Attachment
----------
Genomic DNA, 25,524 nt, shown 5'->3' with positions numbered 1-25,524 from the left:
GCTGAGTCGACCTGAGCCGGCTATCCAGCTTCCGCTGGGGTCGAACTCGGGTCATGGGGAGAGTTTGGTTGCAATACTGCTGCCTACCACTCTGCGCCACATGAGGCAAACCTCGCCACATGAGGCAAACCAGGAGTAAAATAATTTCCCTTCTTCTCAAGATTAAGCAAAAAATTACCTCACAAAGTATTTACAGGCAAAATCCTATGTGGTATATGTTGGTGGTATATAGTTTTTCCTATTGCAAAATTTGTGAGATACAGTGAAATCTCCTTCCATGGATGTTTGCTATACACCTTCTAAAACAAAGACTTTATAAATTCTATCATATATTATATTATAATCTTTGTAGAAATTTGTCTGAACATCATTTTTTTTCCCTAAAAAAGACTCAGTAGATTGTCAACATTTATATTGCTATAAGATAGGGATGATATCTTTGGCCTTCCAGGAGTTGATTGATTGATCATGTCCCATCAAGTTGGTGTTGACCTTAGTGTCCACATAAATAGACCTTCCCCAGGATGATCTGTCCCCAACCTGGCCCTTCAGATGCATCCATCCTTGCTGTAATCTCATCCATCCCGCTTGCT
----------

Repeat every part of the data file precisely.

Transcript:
Genomic DNA, 25,524 nt, shown 5'->3' with positions numbered 1-25,524 from the left:
GCTGAGTCGACCTGAGCCGGCTATCCAGCTTCCGCTGGGGTCGAACTCGGGTCATGGGGAGAGTTTGGTTGCAATACTGCTGCCTACCACTCTGCGCCACATGAGGCAAACCTCGCCACATGAGGCAAACCAGGAGTAAAATAATTTCCCTTCTTCTCAAGATTAAGCAAAAAATTACCTCACAAAGTATTTACAGGCAAAATCCTATGTGGTATATGTTGGTGGTATATAGTTTTTCCTATTGCAAAATTTGTGAGATACAGTGAAATCTCCTTCCATGGATGTTTGCTATACACCTTCTAAAACAAAGACTTTATAAATTCTATCATATATTATATTATAATCTTTGTAGAAATTTGTCTGAACATCATTTTTTTTCCCTAAAAAAGACTCAGTAGATTGTCAACATTTATATTGCTATAAGATAGGGATGATATCTTTGGCCTTCCAGGAGTTGATTGATTGATCATGTCCCATCAAGTTGGTGTTGACCTTAGTGTCCACATAAATAGACCTTCCCCAGGATGATCTGTCCCCAACCTGGCCCTTCAGATGCATCCATCCTTGCTGTAATCTCATCCATCCCGCTTGCT